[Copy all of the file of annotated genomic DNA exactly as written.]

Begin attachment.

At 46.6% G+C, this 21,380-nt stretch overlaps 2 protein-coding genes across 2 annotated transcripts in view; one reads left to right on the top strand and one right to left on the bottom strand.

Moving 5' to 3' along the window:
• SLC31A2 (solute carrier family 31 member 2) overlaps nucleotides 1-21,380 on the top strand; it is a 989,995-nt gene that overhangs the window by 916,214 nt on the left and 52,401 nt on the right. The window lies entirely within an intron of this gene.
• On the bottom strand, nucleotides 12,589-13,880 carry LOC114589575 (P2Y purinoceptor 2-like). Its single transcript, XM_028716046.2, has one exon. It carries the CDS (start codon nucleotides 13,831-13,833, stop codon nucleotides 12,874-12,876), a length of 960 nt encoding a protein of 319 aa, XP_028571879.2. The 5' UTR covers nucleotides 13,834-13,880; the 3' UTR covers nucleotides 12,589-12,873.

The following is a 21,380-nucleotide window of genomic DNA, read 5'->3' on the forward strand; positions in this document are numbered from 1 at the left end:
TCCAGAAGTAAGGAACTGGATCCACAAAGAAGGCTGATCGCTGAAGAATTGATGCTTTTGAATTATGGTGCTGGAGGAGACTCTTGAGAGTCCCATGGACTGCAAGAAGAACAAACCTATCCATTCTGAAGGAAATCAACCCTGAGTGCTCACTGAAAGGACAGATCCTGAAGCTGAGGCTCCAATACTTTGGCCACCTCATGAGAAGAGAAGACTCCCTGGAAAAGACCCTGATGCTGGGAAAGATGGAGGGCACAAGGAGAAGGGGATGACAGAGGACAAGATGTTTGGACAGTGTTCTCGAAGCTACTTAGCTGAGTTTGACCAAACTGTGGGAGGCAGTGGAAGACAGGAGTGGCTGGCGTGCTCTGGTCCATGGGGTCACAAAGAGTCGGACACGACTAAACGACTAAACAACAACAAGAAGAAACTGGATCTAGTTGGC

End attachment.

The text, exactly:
At 46.6% G+C, this 21,380-nt stretch overlaps 2 protein-coding genes across 2 annotated transcripts in view; one reads left to right on the top strand and one right to left on the bottom strand.

Moving 5' to 3' along the window:
• SLC31A2 (solute carrier family 31 member 2) overlaps nucleotides 1-21,380 on the top strand; it is a 989,995-nt gene that overhangs the window by 916,214 nt on the left and 52,401 nt on the right. The window lies entirely within an intron of this gene.
• On the bottom strand, nucleotides 12,589-13,880 carry LOC114589575 (P2Y purinoceptor 2-like). Its single transcript, XM_028716046.2, has one exon. It carries the CDS (start codon nucleotides 13,831-13,833, stop codon nucleotides 12,874-12,876), a length of 960 nt encoding a protein of 319 aa, XP_028571879.2. The 5' UTR covers nucleotides 13,834-13,880; the 3' UTR covers nucleotides 12,589-12,873.

The following is a 21,380-nucleotide window of genomic DNA, read 5'->3' on the forward strand; positions in this document are numbered from 1 at the left end:
TCCAGAAGTAAGGAACTGGATCCACAAAGAAGGCTGATCGCTGAAGAATTGATGCTTTTGAATTATGGTGCTGGAGGAGACTCTTGAGAGTCCCATGGACTGCAAGAAGAACAAACCTATCCATTCTGAAGGAAATCAACCCTGAGTGCTCACTGAAAGGACAGATCCTGAAGCTGAGGCTCCAATACTTTGGCCACCTCATGAGAAGAGAAGACTCCCTGGAAAAGACCCTGATGCTGGGAAAGATGGAGGGCACAAGGAGAAGGGGATGACAGAGGACAAGATGTTTGGACAGTGTTCTCGAAGCTACTTAGCTGAGTTTGACCAAACTGTGGGAGGCAGTGGAAGACAGGAGTGGCTGGCGTGCTCTGGTCCATGGGGTCACAAAGAGTCGGACACGACTAAACGACTAAACAACAACAAGAAGAAACTGGATCTAGTTGGC